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Open Access Publications from the University of California

World Cultures eJournal

UC Irvine

Introduction: Primary Food Producers, Climate Change, and Cultural Models of Nature


Climate change is one of the most challenging issues we collectively face insofar as it threatens the survival of our species. Before long, extensive action will have to be implemented worldwide to minimize its potential and disastrous effects (such actions have already been initiated in the last two decades). The populations keenly aware of and most at risk from the effects of climate change are obviously those whose livelihood depends on daily contact with the changing physical environment. Primary food producers best represent these populations: farmers, fishermen, herders, and hunter-gatherers. Of course all humans are at risk and we will eventually be obliged to change our behavior to make our presence on the planet sustainable (see Moran, 2006, 2010). However, primary food producers’ daily and close contact with the environment makes them most directly affected by climate change. Besides, they will likely be asked to implement whatever new and/or radical remedial policies are proposed. Before carrying out any strategies directly impacting these populations, it would be prudent to understand their Cultural Models (from now on, CMs) of Nature.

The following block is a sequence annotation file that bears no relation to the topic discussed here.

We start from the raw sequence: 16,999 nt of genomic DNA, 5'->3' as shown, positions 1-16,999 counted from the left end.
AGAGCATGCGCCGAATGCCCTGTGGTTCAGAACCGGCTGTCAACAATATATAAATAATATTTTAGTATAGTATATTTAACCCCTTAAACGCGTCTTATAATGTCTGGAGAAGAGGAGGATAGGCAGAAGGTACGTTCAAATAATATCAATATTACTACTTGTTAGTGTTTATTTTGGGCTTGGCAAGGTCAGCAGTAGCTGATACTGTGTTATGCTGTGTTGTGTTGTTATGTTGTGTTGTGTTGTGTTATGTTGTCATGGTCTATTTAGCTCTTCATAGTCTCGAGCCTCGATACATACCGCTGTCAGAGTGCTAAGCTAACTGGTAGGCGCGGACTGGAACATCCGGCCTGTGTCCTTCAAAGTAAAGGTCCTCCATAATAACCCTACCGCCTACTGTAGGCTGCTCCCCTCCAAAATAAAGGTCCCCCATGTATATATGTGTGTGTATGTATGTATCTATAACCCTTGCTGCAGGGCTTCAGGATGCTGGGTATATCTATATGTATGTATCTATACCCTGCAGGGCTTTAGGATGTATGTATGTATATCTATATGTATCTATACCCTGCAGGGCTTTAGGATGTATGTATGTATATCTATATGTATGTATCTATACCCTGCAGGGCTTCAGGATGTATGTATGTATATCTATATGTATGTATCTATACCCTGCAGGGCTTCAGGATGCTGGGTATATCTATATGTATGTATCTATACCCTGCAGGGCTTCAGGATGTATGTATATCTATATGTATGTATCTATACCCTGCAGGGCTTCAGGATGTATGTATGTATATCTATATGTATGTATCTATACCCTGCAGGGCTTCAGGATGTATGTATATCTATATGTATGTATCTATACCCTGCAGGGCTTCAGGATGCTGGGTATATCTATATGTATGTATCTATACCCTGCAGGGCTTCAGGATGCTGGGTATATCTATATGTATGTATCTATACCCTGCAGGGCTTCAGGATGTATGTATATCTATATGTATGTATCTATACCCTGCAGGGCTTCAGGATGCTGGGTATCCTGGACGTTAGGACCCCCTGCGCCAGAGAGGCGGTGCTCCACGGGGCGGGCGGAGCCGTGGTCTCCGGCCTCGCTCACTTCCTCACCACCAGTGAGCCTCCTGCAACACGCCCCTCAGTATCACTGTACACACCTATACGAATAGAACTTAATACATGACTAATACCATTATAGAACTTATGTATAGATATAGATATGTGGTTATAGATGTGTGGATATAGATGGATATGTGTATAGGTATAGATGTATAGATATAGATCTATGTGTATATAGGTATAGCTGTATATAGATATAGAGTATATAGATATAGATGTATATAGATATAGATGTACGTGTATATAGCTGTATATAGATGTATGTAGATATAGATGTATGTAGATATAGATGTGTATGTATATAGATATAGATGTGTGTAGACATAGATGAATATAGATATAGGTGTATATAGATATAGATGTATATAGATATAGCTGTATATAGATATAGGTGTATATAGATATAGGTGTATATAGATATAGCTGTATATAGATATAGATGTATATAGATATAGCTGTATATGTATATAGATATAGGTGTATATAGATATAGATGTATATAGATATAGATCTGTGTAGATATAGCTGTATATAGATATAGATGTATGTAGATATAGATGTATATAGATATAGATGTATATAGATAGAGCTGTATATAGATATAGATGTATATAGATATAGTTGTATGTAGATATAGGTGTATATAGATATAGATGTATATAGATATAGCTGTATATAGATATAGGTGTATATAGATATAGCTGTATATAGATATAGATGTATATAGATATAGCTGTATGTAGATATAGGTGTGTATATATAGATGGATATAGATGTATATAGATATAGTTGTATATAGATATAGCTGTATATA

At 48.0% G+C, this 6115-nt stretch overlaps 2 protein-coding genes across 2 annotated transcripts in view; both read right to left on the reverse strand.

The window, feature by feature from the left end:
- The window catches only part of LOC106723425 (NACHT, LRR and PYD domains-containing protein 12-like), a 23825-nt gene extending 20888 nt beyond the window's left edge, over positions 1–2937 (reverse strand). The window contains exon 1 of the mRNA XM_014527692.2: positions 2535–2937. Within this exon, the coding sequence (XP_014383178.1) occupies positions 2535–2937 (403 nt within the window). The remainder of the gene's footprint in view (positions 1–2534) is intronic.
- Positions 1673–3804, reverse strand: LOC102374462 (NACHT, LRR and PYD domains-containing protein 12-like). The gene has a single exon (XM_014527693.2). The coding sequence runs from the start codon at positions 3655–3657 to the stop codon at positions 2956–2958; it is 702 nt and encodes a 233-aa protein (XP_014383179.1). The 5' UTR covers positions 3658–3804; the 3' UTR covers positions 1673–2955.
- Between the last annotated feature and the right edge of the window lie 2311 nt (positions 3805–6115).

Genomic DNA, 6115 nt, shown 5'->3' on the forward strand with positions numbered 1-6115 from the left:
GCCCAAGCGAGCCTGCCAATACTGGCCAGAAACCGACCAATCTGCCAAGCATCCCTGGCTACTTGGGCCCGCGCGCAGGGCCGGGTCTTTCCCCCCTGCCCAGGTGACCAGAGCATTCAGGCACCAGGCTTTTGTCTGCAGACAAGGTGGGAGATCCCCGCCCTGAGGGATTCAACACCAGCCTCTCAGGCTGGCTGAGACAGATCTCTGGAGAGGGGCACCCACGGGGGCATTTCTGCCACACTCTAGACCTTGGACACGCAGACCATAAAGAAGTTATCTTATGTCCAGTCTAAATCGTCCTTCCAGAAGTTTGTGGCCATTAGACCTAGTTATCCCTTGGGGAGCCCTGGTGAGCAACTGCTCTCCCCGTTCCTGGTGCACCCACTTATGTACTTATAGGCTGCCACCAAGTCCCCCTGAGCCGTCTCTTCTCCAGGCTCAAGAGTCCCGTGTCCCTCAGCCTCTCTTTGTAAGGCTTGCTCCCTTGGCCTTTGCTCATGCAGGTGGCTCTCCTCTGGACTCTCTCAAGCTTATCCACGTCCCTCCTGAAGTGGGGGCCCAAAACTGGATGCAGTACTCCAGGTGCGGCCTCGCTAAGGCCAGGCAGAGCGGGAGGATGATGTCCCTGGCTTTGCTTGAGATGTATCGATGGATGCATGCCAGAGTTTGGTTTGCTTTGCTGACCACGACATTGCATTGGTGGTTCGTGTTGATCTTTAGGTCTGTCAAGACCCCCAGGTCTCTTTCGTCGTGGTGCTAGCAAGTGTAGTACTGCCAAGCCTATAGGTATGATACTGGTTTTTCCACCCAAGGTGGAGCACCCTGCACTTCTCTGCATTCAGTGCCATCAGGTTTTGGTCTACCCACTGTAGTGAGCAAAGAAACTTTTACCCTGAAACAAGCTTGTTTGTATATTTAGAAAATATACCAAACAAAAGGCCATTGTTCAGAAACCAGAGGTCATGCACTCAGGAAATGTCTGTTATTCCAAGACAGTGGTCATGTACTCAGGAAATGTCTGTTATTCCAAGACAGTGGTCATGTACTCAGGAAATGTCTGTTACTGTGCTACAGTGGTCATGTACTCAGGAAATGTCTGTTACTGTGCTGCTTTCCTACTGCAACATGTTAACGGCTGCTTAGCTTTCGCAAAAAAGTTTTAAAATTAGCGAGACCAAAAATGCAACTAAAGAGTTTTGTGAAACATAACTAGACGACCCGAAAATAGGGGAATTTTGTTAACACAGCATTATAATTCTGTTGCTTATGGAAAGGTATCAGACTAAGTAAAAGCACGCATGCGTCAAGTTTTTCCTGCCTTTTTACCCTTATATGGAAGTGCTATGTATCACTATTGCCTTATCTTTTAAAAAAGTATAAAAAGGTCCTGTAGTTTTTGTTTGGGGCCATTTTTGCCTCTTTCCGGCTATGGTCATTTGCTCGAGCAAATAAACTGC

Scholars, policy makers, and lay individuals who actively conduct research on and pursue solutions to climate change, a challenging species-survival issue, should benefit from the articles included in this Special Issue. The research results can foster sound policies not only based on de-contextualized scientific notions, but grounded in the local knowledge of the people directly responsible for adopting changes and possibly helping to create solutions.

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